Time doesn’t stand still on Anguilla, though it feels slowed down. Wonderfully mellow, the island shuns the glitz of neighboring Sint Maarten/Saint-Martin and Saint Barthélemy for a more discreet opulence. Life here is unhurried, making this petite, eel-shaped island in the British West Indies the go-to getaway for laid-back luxury.
The island’s star attractions are its beaches. All 33 of them feature powder-soft sand in shades of brightest white to palest pink and are surrounded by the turquoise of the Caribbean Sea. From tiny coves to the two-mile-long Shoal Bay beach, they are a sun-seeker’s nirvana.
But for those who crave a little activity, there’s gold-star adventure aplenty: from sailing, snorkeling, and scuba diving among the reefs and offshore cays—Rendezvous Bay and Cove Bay, in particular—to kite-surfing and paddleboarding. Anguilla, just 16 miles long by three miles wide, is also relatively flat, perfect for cycling and horse riding, as well as bird and reptile spotting.
Settled by the Arawaks and Amerindians, who named the island after its shape, Anguilla (an anglicized form of anguila, Spanish for eel) was colonized by the English in the mid-17th century. Discover its ancient past at Fountain Cavern National Park, where underground caves show rock carvings from more than 1,500 years ago, or walk the Heritage Trail that loops the island, taking in the Heritage Collection Museum and sites of its one-time sugar and salt industries. The capital, The Valley, in the middle of the island overlooking Crocus Bay, is a mellow mix of local shops and galleries, and restaurants and bars that come to life when the sun goes down.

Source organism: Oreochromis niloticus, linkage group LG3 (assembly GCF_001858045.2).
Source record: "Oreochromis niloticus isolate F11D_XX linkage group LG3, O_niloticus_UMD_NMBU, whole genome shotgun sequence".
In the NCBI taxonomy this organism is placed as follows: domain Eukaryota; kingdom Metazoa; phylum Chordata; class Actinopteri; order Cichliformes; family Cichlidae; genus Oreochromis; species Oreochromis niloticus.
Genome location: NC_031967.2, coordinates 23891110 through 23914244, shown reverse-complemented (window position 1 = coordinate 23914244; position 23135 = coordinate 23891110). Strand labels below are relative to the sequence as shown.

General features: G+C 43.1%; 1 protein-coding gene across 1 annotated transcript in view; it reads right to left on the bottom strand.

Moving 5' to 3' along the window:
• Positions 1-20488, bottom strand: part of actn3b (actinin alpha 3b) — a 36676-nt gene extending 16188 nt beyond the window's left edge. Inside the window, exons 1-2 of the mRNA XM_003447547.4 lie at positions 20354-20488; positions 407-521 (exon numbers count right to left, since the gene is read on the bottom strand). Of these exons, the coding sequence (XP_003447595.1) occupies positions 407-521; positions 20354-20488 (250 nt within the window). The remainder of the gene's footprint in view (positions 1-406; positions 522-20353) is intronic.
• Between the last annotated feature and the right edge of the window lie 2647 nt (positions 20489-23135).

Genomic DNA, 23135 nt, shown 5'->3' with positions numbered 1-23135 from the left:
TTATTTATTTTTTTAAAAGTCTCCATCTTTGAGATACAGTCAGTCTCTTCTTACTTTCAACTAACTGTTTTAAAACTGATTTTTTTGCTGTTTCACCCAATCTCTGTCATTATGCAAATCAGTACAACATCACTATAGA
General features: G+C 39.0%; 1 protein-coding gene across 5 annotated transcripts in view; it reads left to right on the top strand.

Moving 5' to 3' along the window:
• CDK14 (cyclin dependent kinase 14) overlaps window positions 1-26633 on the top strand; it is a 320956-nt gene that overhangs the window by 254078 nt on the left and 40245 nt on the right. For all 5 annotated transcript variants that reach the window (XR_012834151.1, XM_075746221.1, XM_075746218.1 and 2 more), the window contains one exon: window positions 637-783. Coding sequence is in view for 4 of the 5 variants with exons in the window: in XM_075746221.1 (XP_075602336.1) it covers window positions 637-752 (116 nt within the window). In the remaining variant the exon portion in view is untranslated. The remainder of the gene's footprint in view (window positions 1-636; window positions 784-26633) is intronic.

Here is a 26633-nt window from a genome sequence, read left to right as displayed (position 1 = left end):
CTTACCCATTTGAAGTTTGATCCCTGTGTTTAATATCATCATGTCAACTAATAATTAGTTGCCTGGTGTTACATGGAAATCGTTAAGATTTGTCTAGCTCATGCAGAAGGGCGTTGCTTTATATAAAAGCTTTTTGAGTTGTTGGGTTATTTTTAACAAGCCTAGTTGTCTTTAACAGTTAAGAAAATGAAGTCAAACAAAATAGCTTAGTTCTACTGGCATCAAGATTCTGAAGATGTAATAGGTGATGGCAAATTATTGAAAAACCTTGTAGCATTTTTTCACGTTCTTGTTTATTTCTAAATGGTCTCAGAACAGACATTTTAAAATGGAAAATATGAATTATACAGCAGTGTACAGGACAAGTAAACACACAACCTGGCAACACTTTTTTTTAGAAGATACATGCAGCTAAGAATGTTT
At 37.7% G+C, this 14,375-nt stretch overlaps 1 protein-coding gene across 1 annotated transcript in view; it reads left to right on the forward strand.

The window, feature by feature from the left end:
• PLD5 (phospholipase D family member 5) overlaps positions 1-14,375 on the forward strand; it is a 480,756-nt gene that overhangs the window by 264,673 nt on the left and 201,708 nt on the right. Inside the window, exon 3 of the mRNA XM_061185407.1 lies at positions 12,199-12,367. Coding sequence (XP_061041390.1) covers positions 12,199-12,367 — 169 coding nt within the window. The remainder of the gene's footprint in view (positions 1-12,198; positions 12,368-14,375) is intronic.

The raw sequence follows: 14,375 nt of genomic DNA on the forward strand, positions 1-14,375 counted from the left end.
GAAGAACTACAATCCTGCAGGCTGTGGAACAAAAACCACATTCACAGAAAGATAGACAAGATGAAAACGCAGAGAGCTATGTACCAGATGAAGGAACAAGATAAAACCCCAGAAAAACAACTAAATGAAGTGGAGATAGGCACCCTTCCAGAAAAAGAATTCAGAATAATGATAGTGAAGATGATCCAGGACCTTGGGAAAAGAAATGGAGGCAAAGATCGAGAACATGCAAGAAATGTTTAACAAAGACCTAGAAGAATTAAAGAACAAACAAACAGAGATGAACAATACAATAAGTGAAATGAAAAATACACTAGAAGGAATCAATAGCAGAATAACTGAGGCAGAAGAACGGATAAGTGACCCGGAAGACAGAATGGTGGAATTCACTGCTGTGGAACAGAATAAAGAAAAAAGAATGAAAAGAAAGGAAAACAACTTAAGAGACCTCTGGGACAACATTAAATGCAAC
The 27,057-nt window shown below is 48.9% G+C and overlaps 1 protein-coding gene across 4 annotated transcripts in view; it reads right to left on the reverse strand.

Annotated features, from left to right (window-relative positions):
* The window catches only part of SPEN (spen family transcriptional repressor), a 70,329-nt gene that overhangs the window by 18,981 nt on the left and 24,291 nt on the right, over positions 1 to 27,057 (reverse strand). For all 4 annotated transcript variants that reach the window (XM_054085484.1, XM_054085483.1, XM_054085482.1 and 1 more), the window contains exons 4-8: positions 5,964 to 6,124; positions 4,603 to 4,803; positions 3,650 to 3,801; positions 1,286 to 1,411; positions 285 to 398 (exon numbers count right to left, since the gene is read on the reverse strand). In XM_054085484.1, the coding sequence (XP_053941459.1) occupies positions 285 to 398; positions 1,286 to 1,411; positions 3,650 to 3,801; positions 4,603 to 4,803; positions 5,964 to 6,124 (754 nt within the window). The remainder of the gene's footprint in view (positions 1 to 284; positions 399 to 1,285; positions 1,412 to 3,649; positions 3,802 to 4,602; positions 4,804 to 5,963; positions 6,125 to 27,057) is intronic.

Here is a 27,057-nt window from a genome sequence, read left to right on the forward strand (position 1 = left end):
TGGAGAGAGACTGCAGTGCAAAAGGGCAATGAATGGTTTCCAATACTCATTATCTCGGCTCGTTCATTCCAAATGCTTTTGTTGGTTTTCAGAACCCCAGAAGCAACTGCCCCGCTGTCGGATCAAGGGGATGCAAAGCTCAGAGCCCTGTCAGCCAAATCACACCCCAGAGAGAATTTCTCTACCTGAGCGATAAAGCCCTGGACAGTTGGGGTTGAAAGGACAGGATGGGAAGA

Food and music are the island’s two other passions, and the region is a culinary hot spot, offering everything from homestyle food trucks to beachside bistros and fine dining. Two restaurants popular with locals and visitors alike are Jacala, on the beach at Meads Bay, offering plates of Caribbean-French delicacies, and its neighbor Straw Hat, which serves dishes such as tacos with blackened shrimp, mahi-mahi, and lobster. Music is a way of life here, and from morning to night, life travels to an Anguillan beat. When dinner is over, the dancing begins.
Arrival to Anguilla is by speedboat or ferry from Sint Maarten/Saint-Martin, or by air from Saint Barthélemy and Antigua to the island’s Clayton J Lloyd International Airport. Privacy is a given on Anguilla—you can be as sociable or as solitary as fancy takes you. A-listers come here not to be seen, but to relax far from cameras at the island’s deluxe hotels and resorts. From the original luxury resort, maritime-themed Malliouhana, set atop a cliff at Meads Bay, around the headland to Cap Juluca, or up to one of the newest, Crocus Bay’s CéBlue Villas & Beach Resort, guests have a sense of having the place to themselves.
“Anguilla is really still undiscovered and unspoiled,” says Bruce Hearn, who has lived on the island for 15 years and is the estate manager of Cerulean Villa, being marketed by Christie’s International Real Estate.
Sophisticated, too. Anguilla is elegant without trying. Discreet and fun. Five-star yet unassuming.